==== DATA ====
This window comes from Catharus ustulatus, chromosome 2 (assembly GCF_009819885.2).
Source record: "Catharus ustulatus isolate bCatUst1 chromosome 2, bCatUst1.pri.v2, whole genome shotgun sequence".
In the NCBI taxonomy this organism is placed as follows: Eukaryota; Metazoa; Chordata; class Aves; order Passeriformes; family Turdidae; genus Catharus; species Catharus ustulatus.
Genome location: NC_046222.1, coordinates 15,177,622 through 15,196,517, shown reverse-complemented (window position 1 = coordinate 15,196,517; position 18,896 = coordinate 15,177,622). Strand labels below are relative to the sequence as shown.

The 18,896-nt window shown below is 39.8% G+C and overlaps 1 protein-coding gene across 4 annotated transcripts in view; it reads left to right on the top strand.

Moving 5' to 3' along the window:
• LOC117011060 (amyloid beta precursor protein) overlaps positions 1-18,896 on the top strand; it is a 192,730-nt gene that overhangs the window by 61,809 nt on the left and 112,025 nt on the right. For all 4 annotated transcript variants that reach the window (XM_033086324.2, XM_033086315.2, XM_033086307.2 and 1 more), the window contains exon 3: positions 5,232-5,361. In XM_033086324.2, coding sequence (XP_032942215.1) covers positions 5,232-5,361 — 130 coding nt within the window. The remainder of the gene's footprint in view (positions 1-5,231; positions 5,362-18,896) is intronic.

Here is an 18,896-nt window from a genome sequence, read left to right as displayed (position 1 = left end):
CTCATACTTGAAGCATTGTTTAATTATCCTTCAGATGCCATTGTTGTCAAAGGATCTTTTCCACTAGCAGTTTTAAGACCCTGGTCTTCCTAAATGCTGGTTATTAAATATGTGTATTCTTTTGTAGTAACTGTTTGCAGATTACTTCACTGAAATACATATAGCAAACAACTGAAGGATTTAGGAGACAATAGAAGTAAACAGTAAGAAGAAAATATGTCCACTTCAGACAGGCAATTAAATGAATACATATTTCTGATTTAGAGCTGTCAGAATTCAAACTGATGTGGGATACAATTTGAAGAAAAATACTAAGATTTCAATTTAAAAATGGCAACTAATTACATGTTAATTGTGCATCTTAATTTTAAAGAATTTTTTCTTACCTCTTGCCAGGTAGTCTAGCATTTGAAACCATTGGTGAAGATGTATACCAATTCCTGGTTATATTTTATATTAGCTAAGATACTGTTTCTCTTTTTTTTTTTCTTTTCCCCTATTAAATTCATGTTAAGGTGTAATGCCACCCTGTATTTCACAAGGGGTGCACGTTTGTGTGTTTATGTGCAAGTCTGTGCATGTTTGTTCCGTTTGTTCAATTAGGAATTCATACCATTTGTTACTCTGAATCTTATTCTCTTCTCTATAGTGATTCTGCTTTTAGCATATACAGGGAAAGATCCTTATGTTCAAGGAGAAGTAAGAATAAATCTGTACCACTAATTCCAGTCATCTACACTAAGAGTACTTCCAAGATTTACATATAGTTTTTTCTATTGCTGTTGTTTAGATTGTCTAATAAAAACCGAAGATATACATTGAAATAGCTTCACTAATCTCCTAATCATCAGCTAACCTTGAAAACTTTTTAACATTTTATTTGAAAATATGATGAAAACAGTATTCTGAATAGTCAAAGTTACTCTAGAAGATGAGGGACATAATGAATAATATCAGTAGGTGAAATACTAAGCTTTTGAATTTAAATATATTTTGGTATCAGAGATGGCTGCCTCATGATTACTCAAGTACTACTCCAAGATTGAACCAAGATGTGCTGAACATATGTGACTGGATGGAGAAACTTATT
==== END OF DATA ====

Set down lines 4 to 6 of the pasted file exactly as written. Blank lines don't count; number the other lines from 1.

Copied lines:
Genome location: NC_046222.1, coordinates 15,177,622 through 15,196,517, shown reverse-complemented (window position 1 = coordinate 15,196,517; position 18,896 = coordinate 15,177,622). Strand labels below are relative to the sequence as shown.

The 18,896-nt window shown below is 39.8% G+C and overlaps 1 protein-coding gene across 4 annotated transcripts in view; it reads left to right on the top strand.

Moving 5' to 3' along the window: